Corporate tax is changing all the time, with different aspects of the rates charged and how submissions are processed being amended every year. Here is a quick list of the changes to corporate tax submissions introduced in 2020.
1. Digital Services Tax
The Digital Services Tax enforces a 2% tax on any revenues that have been collected for services rendered for search engines, online marketplaces or social media platforms. The 2% is a tax-deductible expense when it comes to UK corporation tax. It came into force in April 2020.
DST applies to businesses that generate more than £500 million in revenue and who derive at least £25 million within the UK.
Companies that provide radio, television, online content, financial or payment services are exempt from the Digital Services Tax.
The Digital Services Tax is payable and reportable on an annual basis, rather than in quarterly installments as initially suggested, to allow businesses some time to familiarise themselves with the relevant legislation. Groups can nominate an entity to complete these responsibilities, or the ultimate group parent can be responsible for completing the tax return.
Examples of the activities that are covered by this tax include:
- Revenues from adverts displayed to users within the UK
- Payments users make for subscriptions
- Commissions when a UK user makes a purchase/interacts with advertising
2. Research & Development Tax Relief
Businesses who undertake research and development can claim tax relief or reduce their tax bill through the research and development tax relief system. If corporations have made tax losses, cash from the HMRC can be surrendered. Every small and medium company is able to claim an additional £33.35 of relief for every £100 of Research and Development expenditure.
Due to changes introduced in April 2020, the repayable cash credit that can be claimed from the HMRC in any one year is restricted. The cap limits the amount of tax credit an SME can recover to £200,000 plus 300% of its PAYE/NIC bill for the accounting year.
Tax losses are restricted, and companies cannot carry forward repayable credit for future profits. You can read more about this here.
3. Changes to Capital Gains Tax
There have been some changes to Capital Gains Tax for non-residents and residential properties. Since April 2020, all non-resident companies are subject to a 19% corporation tax on revenues, income, and capital gains that are derived from properties within the UK borders. This is instead of charging income tax on revenues generated on UK properties.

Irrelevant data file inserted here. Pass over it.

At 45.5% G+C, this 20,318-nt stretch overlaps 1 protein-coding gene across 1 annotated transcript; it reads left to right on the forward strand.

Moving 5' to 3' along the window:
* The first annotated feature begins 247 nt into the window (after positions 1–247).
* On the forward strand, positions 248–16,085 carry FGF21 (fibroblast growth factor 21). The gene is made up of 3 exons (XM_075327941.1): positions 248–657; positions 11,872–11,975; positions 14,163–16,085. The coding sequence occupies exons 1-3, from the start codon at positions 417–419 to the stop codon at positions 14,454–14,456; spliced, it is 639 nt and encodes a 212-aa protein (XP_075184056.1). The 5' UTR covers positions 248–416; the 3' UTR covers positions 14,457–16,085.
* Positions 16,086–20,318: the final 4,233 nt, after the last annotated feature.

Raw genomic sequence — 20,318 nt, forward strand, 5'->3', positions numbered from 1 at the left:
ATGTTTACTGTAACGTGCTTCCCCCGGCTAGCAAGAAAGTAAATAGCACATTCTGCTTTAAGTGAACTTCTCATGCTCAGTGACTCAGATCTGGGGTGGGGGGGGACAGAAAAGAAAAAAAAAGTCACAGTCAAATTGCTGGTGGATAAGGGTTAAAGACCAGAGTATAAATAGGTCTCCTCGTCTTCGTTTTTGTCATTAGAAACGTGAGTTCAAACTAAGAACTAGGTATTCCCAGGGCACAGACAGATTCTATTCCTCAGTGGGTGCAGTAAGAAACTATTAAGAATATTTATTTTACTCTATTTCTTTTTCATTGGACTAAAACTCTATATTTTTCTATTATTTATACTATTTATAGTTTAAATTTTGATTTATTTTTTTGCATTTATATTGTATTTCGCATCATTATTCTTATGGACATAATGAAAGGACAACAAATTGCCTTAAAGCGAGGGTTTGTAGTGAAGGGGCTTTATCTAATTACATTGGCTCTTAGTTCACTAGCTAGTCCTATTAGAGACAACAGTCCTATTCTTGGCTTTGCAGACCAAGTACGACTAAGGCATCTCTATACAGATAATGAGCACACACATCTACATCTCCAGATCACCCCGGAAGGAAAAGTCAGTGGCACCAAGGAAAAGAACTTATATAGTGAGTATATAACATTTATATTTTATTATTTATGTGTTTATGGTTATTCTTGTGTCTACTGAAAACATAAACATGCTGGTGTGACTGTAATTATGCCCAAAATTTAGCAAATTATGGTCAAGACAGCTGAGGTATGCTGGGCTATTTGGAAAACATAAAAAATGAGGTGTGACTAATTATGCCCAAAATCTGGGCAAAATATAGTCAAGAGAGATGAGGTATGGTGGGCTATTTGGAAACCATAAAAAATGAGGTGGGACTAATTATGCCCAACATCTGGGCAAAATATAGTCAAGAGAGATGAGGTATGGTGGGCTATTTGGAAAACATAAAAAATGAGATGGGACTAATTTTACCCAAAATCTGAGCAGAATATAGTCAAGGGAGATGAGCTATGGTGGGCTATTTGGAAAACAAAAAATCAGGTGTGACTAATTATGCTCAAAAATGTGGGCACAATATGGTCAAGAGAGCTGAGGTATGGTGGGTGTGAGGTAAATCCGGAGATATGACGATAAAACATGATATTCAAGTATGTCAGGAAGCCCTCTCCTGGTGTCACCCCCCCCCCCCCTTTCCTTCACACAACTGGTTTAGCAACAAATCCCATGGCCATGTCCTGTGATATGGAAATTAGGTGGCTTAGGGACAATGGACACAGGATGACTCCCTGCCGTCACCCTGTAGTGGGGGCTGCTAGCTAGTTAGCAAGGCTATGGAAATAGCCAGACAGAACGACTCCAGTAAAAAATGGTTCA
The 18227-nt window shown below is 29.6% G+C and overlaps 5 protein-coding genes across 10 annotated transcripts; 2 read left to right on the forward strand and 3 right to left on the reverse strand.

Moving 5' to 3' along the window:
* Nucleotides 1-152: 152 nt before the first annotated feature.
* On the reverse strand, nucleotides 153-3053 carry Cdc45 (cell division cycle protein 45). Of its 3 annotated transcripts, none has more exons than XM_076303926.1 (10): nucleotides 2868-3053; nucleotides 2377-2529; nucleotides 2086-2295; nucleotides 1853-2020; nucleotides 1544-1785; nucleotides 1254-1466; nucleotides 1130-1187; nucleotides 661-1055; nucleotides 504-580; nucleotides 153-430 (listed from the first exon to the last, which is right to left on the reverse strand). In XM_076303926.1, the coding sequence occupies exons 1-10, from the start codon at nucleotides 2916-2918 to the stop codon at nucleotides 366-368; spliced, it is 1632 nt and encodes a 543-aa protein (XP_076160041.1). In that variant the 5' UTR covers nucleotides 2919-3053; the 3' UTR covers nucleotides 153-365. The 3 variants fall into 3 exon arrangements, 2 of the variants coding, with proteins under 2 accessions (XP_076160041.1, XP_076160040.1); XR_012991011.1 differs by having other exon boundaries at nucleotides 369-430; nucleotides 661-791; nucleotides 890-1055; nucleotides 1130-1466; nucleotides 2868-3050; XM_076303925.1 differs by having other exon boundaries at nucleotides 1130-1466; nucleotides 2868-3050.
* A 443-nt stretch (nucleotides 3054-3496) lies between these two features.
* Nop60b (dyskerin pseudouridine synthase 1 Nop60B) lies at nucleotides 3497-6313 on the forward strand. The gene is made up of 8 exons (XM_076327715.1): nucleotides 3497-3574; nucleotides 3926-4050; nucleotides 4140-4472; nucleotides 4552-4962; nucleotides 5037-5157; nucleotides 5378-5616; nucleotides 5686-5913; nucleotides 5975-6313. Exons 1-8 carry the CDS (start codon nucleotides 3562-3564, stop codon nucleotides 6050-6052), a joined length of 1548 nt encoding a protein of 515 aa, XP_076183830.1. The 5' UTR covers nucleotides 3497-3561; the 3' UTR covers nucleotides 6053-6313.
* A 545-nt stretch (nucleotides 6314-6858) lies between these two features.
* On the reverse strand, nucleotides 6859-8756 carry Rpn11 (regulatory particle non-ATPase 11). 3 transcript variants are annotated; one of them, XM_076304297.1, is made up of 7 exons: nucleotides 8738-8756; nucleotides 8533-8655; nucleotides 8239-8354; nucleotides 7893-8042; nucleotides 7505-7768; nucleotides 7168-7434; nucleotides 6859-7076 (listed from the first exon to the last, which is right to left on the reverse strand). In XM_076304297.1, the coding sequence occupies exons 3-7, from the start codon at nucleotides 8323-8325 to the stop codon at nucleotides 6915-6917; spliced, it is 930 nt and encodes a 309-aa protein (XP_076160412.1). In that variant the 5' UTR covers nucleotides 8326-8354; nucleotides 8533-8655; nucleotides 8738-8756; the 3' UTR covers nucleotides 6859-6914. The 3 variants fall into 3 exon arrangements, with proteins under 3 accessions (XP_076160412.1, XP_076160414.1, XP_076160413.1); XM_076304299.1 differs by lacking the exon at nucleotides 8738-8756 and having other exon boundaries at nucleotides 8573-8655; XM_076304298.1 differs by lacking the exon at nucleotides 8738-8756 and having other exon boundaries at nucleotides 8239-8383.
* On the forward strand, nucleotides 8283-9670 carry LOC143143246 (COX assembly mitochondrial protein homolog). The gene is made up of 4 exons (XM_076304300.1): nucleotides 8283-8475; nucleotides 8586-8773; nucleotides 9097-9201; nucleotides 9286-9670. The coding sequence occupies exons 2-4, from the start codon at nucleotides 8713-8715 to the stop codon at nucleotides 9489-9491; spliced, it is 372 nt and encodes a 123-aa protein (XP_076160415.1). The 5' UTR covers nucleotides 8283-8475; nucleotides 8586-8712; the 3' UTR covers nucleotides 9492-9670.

From 6th April 2020, all corporate deadlines for tax and payments will have to be followed carefully. There may be amounts that will need to be apportioned between the income and corporate tax periods.
As soon as corporations are processed under corporate tax laws, all UK corporation laws will require consideration.
In addition, there is an extension to the Non-Resident Capital Gains Tax rules. From 6th April, you will need to report and pay your NRCGT charge which is applicable to the direct and indirect disposal of residential properties within the UK. All sales of residential properties will need to be recorded with the HMRC within 30 days of the sale completion. Payment for the tax will also need to be made within this time period.
4. Making Tax Digital
All corporate entities that have a turnover in excess of the VAT threshold (£85,000) are now required to keep all VAT records digital. In addition, all VAT data must be submitted through software that is HMRC-compatible.
This has resulted in a significant change to the VAT processes used for numerous businesses, especially those that relied on spreadsheets to comply with VAT obligations in the past. There are numerous software options available that can help with this.
5. Reduced VAT rate
The UK Government announced in July 2020 that VAT-registered businesses working within the hospitality, hotel/holiday accommodation or attraction sectors need to apply a temporary lower VAT rate of 5%. These changes were brought in to stimulate the economy during the Covid-19 pandemic and were initially to last until 12th January 2021. However, the VAT cut has since been extended until the end of March 2021.
With ongoing changes, good record keeping will need to be maintained to ensure accurate corporate tax and VAT returns.
Keeping track of future corporate tax changes
If you’re a corporate business, or an accountant looking after numerous clients’ accounts, then you know that keeping track of all the changes that might be applicable to you can be challenging and time-consuming. But good record keeping and corporation tax software can allow you to manage your corporation tax with ease.
Not only will you make the right tax submissions, but you will get accurate reports on what is owed to the HMRC and when it will need to be paid. This can help improve profits and make investors happy. You can also ensure you are maximising your investments by claiming the right amount of tax-deductible expenses.
About the Author
Tim Pearce manages the Sales team at BTCSoftware UK and is focused on helping new customers achieve a measurable ROI for all their tax deployments. BTCSoftware is a provider of feature-rich affordable accounting and tax software designed to simplify the lives of accountants, businesses and individuals.
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